the Great Lakes.

                  In its January 1990 meeting, the Great Lakes Advisory Committee mem-
                  bers determined that to satisfy the requirements of the Great Lakes
                  Water Quality Agreement, more direct participation was needed from aII
                  EPA offices. The Administrator responded to this concern in an April
                   1990 memorandum, stating that the membership of the committee
                  would be expanded to include all Assistant Administrators and that the
                  EPA Deputy Administrator would be the Chairman- He also requested
                  that each Assistant Administrator review his or her programs and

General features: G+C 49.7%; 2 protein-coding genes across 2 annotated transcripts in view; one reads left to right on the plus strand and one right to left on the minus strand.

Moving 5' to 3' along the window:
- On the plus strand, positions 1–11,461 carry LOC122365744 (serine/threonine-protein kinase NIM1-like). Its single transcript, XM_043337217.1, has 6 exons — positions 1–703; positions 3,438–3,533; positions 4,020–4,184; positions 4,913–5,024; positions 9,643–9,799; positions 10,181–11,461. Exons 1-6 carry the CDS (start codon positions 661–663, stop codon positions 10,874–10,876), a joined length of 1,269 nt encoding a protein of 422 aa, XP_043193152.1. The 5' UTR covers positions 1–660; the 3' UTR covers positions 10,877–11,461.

funding policies and, by May 1990, advise the Great Lakes Advisory
                  Committee of the specific contributions their office could make toward a
                  coordinated, multimedia approach to environmental problems in the
                  Great Lakes. In addition, he requested that each office designate a
                  senior-level contact to provide day-today communication with GLKPO.

                  Most of GINO'S contacts with EPA regms have focused on funding
EPARe@onal        research projects that identify the nature and extent of pollution
Involvement Has   problems or that seek to develop innovative ways to address such
Expanded and      problems. GLNFQ established the Great Lakes Coordinating Committee in
                  1980 to coordinate these activities with the three Great Lakes regions,
Improved          and to review and recommend proposed research projects to be funded
                  by GLNPO. The committee membership consists of six Division Directors

                  P8ge 18                                        GAO/-197      Water Pollatkm